President Barack Obama is proposing a $14 billion one-time investment into higher education, according to the 2013 budget released on Monday. The $14 billion would go toward aligning education programs with workforce demands, raising teacher’s salaries, and increasing college affordability, according to a U.S. Department of Education (DOE) press release. The proposal comes along with a DOE request for $69.8 billion, a $1.7 billion increase from 2012.
"In these tough budget times, the Obama Administration is making a clear statement that high-quality education is absolutely critical to rebuilding our economy," Arne Duncan, U.S. Secretary of Education, said in the DOE press release. "If we want to strengthen the American workforce, we must continue to invest in education."
Yet, the overall budget, which calls for $3.8 trillion in spending and new taxes on 2% of the nation’s wealthiest people, has been heavily criticized by Republicans. "The president’s budget is a gloomy reflection of his failed policies of the past, not a bold plan for America’s future," House Speaker John Boehner, R-Ohio, said to the Associated Press. "The president offered a collection of rehashes, gimmicks and tax increases that will make our economy worse."
There’s loaded rhetoric from both sides, but how might Obama’s plan actually affect higher education?
- Increase Pell Grants, Freeze Student Loan Interest Rate
- Fund College To Career Program
- Reward Effective Teachers; Reduce Shortage of Math and Science Educators
The 2013 fiscal plan would increase the maximum awarded amount to $5,635 from $5,555. The Pell grant is awarded to 10 million students as they pursue higher education. The DOE is also proposing to freeze the interest rate on subsidized student loans at 3.4%, instead of allowing it to double in the summer. There are other investments, such as $14.5 billion for Title I College and Career Ready Students and $534 million for School Improvement Grants. "These investments are absolutely critical, not just for our nation’s students, teachers and schools, but for our country’s economy," Duncan said in the press release. "Through these programs, we can help drive reform that will ultimately strengthen the workforce and create more job opportunities – especially in well-paying, high-demand fields."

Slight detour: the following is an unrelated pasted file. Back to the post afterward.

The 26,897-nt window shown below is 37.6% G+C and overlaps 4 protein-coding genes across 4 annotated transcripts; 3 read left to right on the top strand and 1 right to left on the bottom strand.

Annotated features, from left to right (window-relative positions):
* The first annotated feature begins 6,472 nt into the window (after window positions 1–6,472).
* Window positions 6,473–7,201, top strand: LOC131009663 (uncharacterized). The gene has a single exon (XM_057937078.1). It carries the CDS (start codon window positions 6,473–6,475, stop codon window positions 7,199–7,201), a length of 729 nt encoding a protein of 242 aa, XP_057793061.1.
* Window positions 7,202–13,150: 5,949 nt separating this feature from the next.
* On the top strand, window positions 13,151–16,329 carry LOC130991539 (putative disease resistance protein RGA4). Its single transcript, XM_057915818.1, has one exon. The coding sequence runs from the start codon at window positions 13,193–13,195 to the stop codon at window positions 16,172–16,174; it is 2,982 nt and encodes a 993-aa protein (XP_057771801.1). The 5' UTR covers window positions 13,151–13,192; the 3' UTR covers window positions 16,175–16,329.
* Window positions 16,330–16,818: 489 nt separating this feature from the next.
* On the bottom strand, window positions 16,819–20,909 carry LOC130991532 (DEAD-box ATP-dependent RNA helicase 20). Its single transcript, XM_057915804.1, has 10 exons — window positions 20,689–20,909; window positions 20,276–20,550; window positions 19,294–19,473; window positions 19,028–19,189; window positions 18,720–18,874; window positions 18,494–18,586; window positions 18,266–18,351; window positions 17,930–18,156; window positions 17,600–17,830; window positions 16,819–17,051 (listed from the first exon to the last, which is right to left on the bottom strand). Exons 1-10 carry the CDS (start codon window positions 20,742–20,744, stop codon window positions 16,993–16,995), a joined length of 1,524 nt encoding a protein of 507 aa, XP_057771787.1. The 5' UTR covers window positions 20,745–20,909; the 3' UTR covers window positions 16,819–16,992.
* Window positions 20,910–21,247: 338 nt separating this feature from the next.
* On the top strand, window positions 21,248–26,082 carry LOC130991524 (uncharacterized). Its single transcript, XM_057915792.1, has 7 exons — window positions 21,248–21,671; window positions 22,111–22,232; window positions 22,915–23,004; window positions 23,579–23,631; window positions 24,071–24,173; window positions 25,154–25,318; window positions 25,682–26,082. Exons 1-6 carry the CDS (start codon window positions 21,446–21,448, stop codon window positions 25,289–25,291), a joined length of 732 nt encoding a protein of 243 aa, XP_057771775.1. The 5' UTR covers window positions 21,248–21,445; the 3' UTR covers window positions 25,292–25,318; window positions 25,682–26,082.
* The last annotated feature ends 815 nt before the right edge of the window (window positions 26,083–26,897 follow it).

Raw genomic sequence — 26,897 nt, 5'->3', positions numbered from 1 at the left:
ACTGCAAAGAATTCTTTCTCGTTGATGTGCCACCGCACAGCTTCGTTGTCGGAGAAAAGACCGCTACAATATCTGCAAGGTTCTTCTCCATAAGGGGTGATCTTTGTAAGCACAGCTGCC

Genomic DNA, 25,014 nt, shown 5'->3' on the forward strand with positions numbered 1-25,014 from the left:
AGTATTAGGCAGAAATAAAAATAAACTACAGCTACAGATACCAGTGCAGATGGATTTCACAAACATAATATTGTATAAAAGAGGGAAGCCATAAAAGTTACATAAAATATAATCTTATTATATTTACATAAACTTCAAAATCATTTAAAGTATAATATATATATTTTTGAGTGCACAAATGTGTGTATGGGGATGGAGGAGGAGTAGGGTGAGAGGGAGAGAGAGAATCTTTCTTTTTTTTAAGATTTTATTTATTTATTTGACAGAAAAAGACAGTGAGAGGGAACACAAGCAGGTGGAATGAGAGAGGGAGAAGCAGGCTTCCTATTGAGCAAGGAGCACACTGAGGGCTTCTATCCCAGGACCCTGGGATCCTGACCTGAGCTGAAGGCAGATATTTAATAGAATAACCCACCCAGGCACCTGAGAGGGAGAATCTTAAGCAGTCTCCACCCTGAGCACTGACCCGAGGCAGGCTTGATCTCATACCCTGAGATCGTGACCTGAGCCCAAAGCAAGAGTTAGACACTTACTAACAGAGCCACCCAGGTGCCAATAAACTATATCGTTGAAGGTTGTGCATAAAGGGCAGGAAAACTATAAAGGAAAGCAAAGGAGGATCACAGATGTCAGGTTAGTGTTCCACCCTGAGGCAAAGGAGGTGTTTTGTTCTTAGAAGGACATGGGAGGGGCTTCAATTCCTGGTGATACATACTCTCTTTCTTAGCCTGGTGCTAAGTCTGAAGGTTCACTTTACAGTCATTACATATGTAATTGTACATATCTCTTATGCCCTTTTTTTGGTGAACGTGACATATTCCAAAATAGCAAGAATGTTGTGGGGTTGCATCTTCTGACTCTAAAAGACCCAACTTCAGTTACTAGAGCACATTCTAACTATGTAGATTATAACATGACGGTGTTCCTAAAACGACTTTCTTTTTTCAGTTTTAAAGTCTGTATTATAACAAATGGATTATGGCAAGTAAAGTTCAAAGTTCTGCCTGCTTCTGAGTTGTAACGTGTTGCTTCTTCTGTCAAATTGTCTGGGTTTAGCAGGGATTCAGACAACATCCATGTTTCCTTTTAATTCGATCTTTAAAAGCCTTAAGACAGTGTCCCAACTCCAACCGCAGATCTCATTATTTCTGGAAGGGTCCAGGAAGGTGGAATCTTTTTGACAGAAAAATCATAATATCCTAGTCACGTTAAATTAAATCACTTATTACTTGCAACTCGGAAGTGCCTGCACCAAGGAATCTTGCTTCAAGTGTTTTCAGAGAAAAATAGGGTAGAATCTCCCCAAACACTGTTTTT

President Obama is also proposing $8 billion in mandatory funding for a Community College to Career Fund. Administered with the DOE, the program would "provide funding to develop new partnerships between community colleges and businesses in order to train and place 2 million workers in high-growth industries," the DOE press release read. The funds would help community colleges work with local business to train students, and the businesses would then offer paid internships for low-income students so they can earn academic credit while also getting an early start to their career, the press release read.
The 2013 DOE budget request also calls for $5 billion in competitive funding to reward states and districts who enact bold reforms that "help better prepare, support, and compensate teachers." That includes about $620 million set aside in Title II funds, which would ultimately go to programs that attempt to reduce the shortage of science, technology, engineering, and math teachers. There is also a proposed $400 million set aside for the Teacher and Leader Innovation Fund, which is an increase of $100 million from this year. The program rewards states and districts who try to improve the effectiveness of education in high-need schools.
For a full rundown of the President Obama’s 2013 budget, click here.
Did you enjoy this article?